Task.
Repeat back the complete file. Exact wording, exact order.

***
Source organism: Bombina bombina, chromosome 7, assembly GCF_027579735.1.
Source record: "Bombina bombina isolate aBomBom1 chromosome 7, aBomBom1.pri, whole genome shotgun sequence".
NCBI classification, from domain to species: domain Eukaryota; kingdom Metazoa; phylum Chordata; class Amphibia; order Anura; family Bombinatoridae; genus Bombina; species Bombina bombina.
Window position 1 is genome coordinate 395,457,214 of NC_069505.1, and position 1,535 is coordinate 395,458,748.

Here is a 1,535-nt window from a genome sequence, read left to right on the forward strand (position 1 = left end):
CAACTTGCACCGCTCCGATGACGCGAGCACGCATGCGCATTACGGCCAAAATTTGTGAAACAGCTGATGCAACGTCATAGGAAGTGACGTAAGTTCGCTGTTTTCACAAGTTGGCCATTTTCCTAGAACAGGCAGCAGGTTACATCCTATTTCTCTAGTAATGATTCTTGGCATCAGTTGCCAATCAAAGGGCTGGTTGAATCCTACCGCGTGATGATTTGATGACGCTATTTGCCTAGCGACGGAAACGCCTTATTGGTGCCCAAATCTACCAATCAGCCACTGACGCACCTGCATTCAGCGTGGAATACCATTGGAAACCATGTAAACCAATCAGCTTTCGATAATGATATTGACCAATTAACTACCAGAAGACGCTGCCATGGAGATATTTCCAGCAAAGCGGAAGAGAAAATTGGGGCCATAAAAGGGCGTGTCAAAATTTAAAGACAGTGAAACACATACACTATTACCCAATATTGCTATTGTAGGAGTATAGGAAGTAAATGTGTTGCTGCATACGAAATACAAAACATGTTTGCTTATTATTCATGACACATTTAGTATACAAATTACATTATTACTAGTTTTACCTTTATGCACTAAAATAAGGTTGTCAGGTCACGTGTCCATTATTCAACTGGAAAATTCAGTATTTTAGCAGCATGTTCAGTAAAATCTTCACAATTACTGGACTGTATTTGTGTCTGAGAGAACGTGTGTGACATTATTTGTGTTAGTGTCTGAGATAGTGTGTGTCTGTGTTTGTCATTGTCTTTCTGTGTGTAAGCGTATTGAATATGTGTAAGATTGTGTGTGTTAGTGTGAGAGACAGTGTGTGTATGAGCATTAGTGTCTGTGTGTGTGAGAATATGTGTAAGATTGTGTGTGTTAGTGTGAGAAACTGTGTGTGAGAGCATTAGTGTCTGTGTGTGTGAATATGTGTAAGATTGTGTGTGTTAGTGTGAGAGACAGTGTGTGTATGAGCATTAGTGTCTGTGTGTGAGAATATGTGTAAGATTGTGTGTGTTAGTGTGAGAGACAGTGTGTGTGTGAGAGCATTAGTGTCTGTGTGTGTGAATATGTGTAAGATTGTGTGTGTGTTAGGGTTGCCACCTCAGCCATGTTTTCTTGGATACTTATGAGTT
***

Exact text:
Source organism: Bombina bombina, chromosome 7, assembly GCF_027579735.1.
Source record: "Bombina bombina isolate aBomBom1 chromosome 7, aBomBom1.pri, whole genome shotgun sequence".
NCBI classification, from domain to species: domain Eukaryota; kingdom Metazoa; phylum Chordata; class Amphibia; order Anura; family Bombinatoridae; genus Bombina; species Bombina bombina.
Window position 1 is genome coordinate 395,457,214 of NC_069505.1, and position 1,535 is coordinate 395,458,748.

Here is a 1,535-nt window from a genome sequence, read left to right on the forward strand (position 1 = left end):
CAACTTGCACCGCTCCGATGACGCGAGCACGCATGCGCATTACGGCCAAAATTTGTGAAACAGCTGATGCAACGTCATAGGAAGTGACGTAAGTTCGCTGTTTTCACAAGTTGGCCATTTTCCTAGAACAGGCAGCAGGTTACATCCTATTTCTCTAGTAATGATTCTTGGCATCAGTTGCCAATCAAAGGGCTGGTTGAATCCTACCGCGTGATGATTTGATGACGCTATTTGCCTAGCGACGGAAACGCCTTATTGGTGCCCAAATCTACCAATCAGCCACTGACGCACCTGCATTCAGCGTGGAATACCATTGGAAACCATGTAAACCAATCAGCTTTCGATAATGATATTGACCAATTAACTACCAGAAGACGCTGCCATGGAGATATTTCCAGCAAAGCGGAAGAGAAAATTGGGGCCATAAAAGGGCGTGTCAAAATTTAAAGACAGTGAAACACATACACTATTACCCAATATTGCTATTGTAGGAGTATAGGAAGTAAATGTGTTGCTGCATACGAAATACAAAACATGTTTGCTTATTATTCATGACACATTTAGTATACAAATTACATTATTACTAGTTTTACCTTTATGCACTAAAATAAGGTTGTCAGGTCACGTGTCCATTATTCAACTGGAAAATTCAGTATTTTAGCAGCATGTTCAGTAAAATCTTCACAATTACTGGACTGTATTTGTGTCTGAGAGAACGTGTGTGACATTATTTGTGTTAGTGTCTGAGATAGTGTGTGTCTGTGTTTGTCATTGTCTTTCTGTGTGTAAGCGTATTGAATATGTGTAAGATTGTGTGTGTTAGTGTGAGAGACAGTGTGTGTATGAGCATTAGTGTCTGTGTGTGTGAGAATATGTGTAAGATTGTGTGTGTTAGTGTGAGAAACTGTGTGTGAGAGCATTAGTGTCTGTGTGTGTGAATATGTGTAAGATTGTGTGTGTTAGTGTGAGAGACAGTGTGTGTATGAGCATTAGTGTCTGTGTGTGAGAATATGTGTAAGATTGTGTGTGTTAGTGTGAGAGACAGTGTGTGTGTGAGAGCATTAGTGTCTGTGTGTGTGAATATGTGTAAGATTGTGTGTGTGTTAGGGTTGCCACCTCAGCCATGTTTTCTTGGATACTTATGAGTT